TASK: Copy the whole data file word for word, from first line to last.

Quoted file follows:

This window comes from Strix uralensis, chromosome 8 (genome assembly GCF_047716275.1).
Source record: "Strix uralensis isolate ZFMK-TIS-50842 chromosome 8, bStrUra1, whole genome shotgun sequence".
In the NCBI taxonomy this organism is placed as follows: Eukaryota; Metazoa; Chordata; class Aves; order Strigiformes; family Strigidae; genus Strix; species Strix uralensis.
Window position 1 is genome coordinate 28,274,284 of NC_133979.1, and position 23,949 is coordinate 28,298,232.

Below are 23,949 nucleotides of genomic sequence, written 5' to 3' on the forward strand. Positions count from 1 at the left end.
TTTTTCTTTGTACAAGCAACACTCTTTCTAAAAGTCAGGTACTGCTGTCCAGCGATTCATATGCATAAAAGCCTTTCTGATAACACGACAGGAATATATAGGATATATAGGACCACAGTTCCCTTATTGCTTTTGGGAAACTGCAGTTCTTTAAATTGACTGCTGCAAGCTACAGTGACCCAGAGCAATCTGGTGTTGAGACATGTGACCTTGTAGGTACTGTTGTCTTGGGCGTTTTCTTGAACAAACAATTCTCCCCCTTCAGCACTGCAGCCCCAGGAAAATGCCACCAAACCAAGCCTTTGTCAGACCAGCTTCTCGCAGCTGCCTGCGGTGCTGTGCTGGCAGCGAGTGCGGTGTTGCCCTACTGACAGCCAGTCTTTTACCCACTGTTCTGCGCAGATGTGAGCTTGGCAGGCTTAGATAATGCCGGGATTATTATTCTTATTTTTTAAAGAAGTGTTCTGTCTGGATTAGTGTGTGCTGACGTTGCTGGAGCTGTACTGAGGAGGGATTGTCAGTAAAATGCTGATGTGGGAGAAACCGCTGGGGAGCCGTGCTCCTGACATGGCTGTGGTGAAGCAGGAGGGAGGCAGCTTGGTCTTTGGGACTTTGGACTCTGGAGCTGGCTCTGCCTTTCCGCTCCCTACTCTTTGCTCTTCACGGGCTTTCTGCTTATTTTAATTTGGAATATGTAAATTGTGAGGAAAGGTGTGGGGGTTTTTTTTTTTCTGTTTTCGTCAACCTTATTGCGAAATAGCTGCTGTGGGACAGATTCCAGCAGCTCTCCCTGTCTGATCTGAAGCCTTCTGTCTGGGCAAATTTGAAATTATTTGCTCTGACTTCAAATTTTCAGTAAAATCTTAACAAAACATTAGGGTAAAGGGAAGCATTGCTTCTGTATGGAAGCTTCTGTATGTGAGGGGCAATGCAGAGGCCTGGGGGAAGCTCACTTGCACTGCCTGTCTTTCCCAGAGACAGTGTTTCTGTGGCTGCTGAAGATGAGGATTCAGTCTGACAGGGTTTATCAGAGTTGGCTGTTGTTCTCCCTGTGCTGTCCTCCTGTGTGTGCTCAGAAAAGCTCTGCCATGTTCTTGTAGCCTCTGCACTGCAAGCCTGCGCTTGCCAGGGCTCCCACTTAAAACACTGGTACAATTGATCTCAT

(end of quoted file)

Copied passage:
This window comes from Strix uralensis, chromosome 8 (genome assembly GCF_047716275.1).
Source record: "Strix uralensis isolate ZFMK-TIS-50842 chromosome 8, bStrUra1, whole genome shotgun sequence".
In the NCBI taxonomy this organism is placed as follows: Eukaryota; Metazoa; Chordata; class Aves; order Strigiformes; family Strigidae; genus Strix; species Strix uralensis.
Window position 1 is genome coordinate 28,274,284 of NC_133979.1, and position 23,949 is coordinate 28,298,232.

Below are 23,949 nucleotides of genomic sequence, written 5' to 3' on the forward strand. Positions count from 1 at the left end.
TTTTTCTTTGTACAAGCAACACTCTTTCTAAAAGTCAGGTACTGCTGTCCAGCGATTCATATGCATAAAAGCCTTTCTGATAACACGACAGGAATATATAGGATATATAGGACCACAGTTCCCTTATTGCTTTTGGGAAACTGCAGTTCTTTAAATTGACTGCTGCAAGCTACAGTGACCCAGAGCAATCTGGTGTTGAGACATGTGACCTTGTAGGTACTGTTGTCTTGGGCGTTTTCTTGAACAAACAATTCTCCCCCTTCAGCACTGCAGCCCCAGGAAAATGCCACCAAACCAAGCCTTTGTCAGACCAGCTTCTCGCAGCTGCCTGCGGTGCTGTGCTGGCAGCGAGTGCGGTGTTGCCCTACTGACAGCCAGTCTTTTACCCACTGTTCTGCGCAGATGTGAGCTTGGCAGGCTTAGATAATGCCGGGATTATTATTCTTATTTTTTAAAGAAGTGTTCTGTCTGGATTAGTGTGTGCTGACGTTGCTGGAGCTGTACTGAGGAGGGATTGTCAGTAAAATGCTGATGTGGGAGAAACCGCTGGGGAGCCGTGCTCCTGACATGGCTGTGGTGAAGCAGGAGGGAGGCAGCTTGGTCTTTGGGACTTTGGACTCTGGAGCTGGCTCTGCCTTTCCGCTCCCTACTCTTTGCTCTTCACGGGCTTTCTGCTTATTTTAATTTGGAATATGTAAATTGTGAGGAAAGGTGTGGGGGTTTTTTTTTTTCTGTTTTCGTCAACCTTATTGCGAAATAGCTGCTGTGGGACAGATTCCAGCAGCTCTCCCTGTCTGATCTGAAGCCTTCTGTCTGGGCAAATTTGAAATTATTTGCTCTGACTTCAAATTTTCAGTAAAATCTTAACAAAACATTAGGGTAAAGGGAAGCATTGCTTCTGTATGGAAGCTTCTGTATGTGAGGGGCAATGCAGAGGCCTGGGGGAAGCTCACTTGCACTGCCTGTCTTTCCCAGAGACAGTGTTTCTGTGGCTGCTGAAGATGAGGATTCAGTCTGACAGGGTTTATCAGAGTTGGCTGTTGTTCTCCCTGTGCTGTCCTCCTGTGTGTGCTCAGAAAAGCTCTGCCATGTTCTTGTAGCCTCTGCACTGCAAGCCTGCGCTTGCCAGGGCTCCCACTTAAAACACTGGTACAATTGATCTCAT